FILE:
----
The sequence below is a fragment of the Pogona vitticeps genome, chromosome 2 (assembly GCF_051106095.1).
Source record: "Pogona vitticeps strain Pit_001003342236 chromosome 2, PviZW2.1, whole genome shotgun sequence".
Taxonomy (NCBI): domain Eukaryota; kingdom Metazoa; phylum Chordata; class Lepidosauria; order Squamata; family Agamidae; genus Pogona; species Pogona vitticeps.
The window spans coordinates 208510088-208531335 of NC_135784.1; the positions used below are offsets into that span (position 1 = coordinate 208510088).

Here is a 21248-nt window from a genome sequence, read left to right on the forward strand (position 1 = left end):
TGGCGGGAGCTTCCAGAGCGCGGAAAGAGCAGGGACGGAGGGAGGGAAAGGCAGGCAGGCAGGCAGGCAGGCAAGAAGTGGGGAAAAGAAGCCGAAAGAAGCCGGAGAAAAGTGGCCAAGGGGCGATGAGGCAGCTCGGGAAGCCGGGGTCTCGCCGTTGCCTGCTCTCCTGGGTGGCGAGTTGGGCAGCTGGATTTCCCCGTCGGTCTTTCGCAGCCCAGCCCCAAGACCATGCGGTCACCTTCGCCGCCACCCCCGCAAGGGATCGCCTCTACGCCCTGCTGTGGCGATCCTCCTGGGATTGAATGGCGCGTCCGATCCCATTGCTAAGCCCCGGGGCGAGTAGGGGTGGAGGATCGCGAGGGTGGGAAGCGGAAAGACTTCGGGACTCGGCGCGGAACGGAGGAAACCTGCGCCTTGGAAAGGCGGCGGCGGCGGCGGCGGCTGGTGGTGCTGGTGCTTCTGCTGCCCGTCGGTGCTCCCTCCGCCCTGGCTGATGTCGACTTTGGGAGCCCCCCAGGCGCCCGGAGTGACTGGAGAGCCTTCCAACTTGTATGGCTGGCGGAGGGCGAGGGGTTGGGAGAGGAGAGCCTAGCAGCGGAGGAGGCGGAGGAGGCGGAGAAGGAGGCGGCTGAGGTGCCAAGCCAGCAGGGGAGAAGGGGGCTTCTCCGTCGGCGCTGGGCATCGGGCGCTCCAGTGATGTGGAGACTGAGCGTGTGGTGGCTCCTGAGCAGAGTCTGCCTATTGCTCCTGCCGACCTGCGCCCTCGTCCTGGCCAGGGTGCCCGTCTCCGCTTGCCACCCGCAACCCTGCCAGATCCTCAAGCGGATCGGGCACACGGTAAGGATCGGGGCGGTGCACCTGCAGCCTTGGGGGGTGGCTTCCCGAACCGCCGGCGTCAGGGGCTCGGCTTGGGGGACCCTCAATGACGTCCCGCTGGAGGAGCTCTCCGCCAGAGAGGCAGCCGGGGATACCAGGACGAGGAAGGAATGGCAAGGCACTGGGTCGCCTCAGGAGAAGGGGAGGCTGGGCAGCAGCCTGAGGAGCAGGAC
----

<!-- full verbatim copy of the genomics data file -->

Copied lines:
The sequence below is a fragment of the Pogona vitticeps genome, chromosome 2 (assembly GCF_051106095.1).
Source record: "Pogona vitticeps strain Pit_001003342236 chromosome 2, PviZW2.1, whole genome shotgun sequence".
Taxonomy (NCBI): domain Eukaryota; kingdom Metazoa; phylum Chordata; class Lepidosauria; order Squamata; family Agamidae; genus Pogona; species Pogona vitticeps.
The window spans coordinates 208510088-208531335 of NC_135784.1; the positions used below are offsets into that span (position 1 = coordinate 208510088).

Here is a 21248-nt window from a genome sequence, read left to right on the forward strand (position 1 = left end):
TGGCGGGAGCTTCCAGAGCGCGGAAAGAGCAGGGACGGAGGGAGGGAAAGGCAGGCAGGCAGGCAGGCAGGCAAGAAGTGGGGAAAAGAAGCCGAAAGAAGCCGGAGAAAAGTGGCCAAGGGGCGATGAGGCAGCTCGGGAAGCCGGGGTCTCGCCGTTGCCTGCTCTCCTGGGTGGCGAGTTGGGCAGCTGGATTTCCCCGTCGGTCTTTCGCAGCCCAGCCCCAAGACCATGCGGTCACCTTCGCCGCCACCCCCGCAAGGGATCGCCTCTACGCCCTGCTGTGGCGATCCTCCTGGGATTGAATGGCGCGTCCGATCCCATTGCTAAGCCCCGGGGCGAGTAGGGGTGGAGGATCGCGAGGGTGGGAAGCGGAAAGACTTCGGGACTCGGCGCGGAACGGAGGAAACCTGCGCCTTGGAAAGGCGGCGGCGGCGGCGGCGGCTGGTGGTGCTGGTGCTTCTGCTGCCCGTCGGTGCTCCCTCCGCCCTGGCTGATGTCGACTTTGGGAGCCCCCCAGGCGCCCGGAGTGACTGGAGAGCCTTCCAACTTGTATGGCTGGCGGAGGGCGAGGGGTTGGGAGAGGAGAGCCTAGCAGCGGAGGAGGCGGAGGAGGCGGAGAAGGAGGCGGCTGAGGTGCCAAGCCAGCAGGGGAGAAGGGGGCTTCTCCGTCGGCGCTGGGCATCGGGCGCTCCAGTGATGTGGAGACTGAGCGTGTGGTGGCTCCTGAGCAGAGTCTGCCTATTGCTCCTGCCGACCTGCGCCCTCGTCCTGGCCAGGGTGCCCGTCTCCGCTTGCCACCCGCAACCCTGCCAGATCCTCAAGCGGATCGGGCACACGGTAAGGATCGGGGCGGTGCACCTGCAGCCTTGGGGGGTGGCTTCCCGAACCGCCGGCGTCAGGGGCTCGGCTTGGGGGACCCTCAATGACGTCCCGCTGGAGGAGCTCTCCGCCAGAGAGGCAGCCGGGGATACCAGGACGAGGAAGGAATGGCAAGGCACTGGGTCGCCTCAGGAGAAGGGGAGGCTGGGCAGCAGCCTGAGGAGCAGGAC